No communication from Pakistan on Kulbhushan Jadhav case: MEA

Islamabad High Court had ordered Pakistan to allow India to appoint lawyer

kulbhushan_jadhav Kulbhushan Jadhav

The fate of Kulbhushan Jadhav, India’s most high-profile prisoner in Pakistan, continues to hang in balance. The ministry of external affairs today said there has been no communication from Islamabad on Jadhav's case. The Islamabad High Court had directed Pakistan on Monday to inform India to appoint a lawyer to file a review petition on behalf of Jadhav who is on death row. 

“We haven’t received any communication from Pakistan,’’ said spokesperson of MEA Anurag Srivastava at the virtual weekly briefing on Thursday.

“Pakistan needs to address basic issues, which pertain to effective review and implementation of the International Court of Justice judgement, these issues pertain to making relevant documentation available to us and providing unhindered, unimpeded consular access,’’ he said.

On Monday, a two-judge bench headed by chief justice Athar Minallah held that Pakistan had to inform Jadhav of his rights under the Vienna Convention, as well as the Ordinance promulgated by Pakistan to offer him a review of his military trial.

“He shall be specifically informed regarding his right to avail the statutory remedy provided under the Ordinance of 2020 and to authorise the Government of India to arrange legal representation on his behalf,’’ the chief justice has been quoted as saying.

Jadhav had, Pakistan claimed at a surprise press conference two months ago, refused to pursue a review petition in civil court. India charged coercion.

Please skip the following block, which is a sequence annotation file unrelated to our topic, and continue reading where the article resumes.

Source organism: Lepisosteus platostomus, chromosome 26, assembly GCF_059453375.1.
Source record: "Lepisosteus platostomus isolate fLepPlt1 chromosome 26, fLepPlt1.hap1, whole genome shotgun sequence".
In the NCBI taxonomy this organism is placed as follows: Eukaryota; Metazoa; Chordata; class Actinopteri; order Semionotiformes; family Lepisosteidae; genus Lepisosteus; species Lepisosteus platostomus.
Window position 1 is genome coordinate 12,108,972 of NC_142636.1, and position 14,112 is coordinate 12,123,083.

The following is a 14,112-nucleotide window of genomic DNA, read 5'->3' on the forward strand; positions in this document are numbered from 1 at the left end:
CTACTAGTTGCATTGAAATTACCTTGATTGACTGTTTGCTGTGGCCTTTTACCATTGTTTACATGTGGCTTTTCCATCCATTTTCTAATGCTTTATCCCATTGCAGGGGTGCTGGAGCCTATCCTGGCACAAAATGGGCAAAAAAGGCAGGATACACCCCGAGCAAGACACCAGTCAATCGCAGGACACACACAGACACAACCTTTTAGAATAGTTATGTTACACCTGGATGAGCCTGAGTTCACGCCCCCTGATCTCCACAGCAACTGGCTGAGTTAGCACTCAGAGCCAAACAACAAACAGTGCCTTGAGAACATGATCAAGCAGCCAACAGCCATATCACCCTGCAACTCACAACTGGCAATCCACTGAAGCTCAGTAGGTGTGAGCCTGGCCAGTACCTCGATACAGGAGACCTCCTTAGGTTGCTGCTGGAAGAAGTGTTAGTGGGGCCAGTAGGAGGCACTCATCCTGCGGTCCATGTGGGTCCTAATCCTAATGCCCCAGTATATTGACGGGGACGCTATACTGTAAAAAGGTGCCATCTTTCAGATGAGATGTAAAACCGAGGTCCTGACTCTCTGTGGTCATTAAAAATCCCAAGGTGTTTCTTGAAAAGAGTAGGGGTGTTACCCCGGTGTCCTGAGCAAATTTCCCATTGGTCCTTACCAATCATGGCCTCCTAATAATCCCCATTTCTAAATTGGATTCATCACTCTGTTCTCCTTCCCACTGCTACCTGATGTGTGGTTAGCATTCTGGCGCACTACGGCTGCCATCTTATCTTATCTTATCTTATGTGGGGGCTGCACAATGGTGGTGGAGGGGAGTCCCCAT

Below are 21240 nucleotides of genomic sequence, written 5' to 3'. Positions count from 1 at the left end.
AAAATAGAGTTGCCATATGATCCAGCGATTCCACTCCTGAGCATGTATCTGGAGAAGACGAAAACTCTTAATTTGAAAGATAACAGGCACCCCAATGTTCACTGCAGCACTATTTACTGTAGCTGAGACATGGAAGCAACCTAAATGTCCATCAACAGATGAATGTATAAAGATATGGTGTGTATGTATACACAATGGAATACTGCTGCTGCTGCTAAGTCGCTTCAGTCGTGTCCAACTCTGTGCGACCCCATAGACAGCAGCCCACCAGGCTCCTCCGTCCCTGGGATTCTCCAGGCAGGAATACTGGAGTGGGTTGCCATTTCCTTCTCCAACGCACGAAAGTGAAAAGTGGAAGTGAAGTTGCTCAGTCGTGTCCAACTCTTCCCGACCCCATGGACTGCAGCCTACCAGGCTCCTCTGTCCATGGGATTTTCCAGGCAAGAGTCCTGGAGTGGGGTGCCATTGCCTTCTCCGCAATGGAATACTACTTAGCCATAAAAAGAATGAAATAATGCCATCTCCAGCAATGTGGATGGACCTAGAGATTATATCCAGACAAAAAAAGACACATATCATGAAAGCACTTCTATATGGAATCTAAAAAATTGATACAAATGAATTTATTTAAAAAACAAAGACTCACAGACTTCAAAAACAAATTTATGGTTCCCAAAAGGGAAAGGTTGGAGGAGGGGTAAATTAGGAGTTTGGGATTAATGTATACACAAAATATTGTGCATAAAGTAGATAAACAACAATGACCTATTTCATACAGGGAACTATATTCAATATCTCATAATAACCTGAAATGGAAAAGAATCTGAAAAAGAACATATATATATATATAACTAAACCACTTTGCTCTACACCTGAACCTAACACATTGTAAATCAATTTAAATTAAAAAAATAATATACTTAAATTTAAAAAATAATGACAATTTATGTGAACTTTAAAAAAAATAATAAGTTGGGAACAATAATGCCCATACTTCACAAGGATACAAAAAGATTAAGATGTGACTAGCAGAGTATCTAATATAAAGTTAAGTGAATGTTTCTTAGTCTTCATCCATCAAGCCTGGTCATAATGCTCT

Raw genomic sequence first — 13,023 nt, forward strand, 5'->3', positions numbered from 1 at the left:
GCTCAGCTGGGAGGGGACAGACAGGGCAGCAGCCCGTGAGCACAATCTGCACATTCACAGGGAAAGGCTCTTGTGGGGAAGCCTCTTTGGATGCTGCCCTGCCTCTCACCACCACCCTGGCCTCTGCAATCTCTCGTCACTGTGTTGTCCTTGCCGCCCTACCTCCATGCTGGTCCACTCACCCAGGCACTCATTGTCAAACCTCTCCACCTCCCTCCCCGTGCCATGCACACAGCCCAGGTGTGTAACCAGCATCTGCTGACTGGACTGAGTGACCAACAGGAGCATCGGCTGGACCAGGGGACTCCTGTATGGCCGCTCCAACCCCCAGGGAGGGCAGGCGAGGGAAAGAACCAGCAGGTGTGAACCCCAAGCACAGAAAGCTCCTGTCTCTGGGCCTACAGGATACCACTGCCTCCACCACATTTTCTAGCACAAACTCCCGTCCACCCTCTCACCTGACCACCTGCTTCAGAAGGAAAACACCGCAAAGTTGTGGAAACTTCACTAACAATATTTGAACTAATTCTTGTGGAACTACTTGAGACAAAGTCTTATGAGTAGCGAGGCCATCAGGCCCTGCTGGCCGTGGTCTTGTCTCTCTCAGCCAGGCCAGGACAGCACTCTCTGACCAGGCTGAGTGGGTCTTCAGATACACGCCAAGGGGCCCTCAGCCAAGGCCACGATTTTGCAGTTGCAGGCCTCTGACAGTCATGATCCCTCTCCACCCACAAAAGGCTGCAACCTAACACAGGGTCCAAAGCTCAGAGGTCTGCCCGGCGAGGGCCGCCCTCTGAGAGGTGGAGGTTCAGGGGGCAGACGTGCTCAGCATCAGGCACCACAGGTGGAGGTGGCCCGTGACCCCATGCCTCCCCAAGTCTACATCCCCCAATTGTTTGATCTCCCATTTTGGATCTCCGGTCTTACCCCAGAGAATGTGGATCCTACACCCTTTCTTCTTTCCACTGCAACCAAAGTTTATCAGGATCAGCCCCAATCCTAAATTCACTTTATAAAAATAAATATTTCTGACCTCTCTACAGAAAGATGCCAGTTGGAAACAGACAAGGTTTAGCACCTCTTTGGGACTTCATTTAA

India had appointed a lawyer last month. Pakistan had insisted that only a Pakistani lawyer could represent Jadhav. “India appointed a Pakistani lawyer to obtain the relevant documents,’’ Srivastava said. “To our surprise, when the authorised Pakistani lawyer approached the concerned authorities, they declined to handover, the relevant the documents to the lawyer.’’

So far, India has maintained that Pakistan has not handed over documentation over Jadhav's charge sheet or even his military trial records. With the Islamabad High Court order now, it remains to be seen how this will play out.

Despite a major victory at the International Court of Justice of possible relief in a civil court, Jadhav’s refusal to file a petition has put India in an uncomfortable position. As it will be a chance for Pakistan to try a case, in their court, under their rules. India is apprehensive, as it suspects that Pakistan will use the opportunity, as it did at The Hague, to use the courtroom floor to push an Indian “terrorism’’ agenda. 

India has alleged that earlier that Pakistan is not serious about the Ordinance filed. Pakistan, an MEA statement in July alleged took “two weeks’’ to inform India about the Ordinance. The copy was shared only after India requested. “It has blocked all the avenues for an effective remedy available for India,’’ MEA statement read.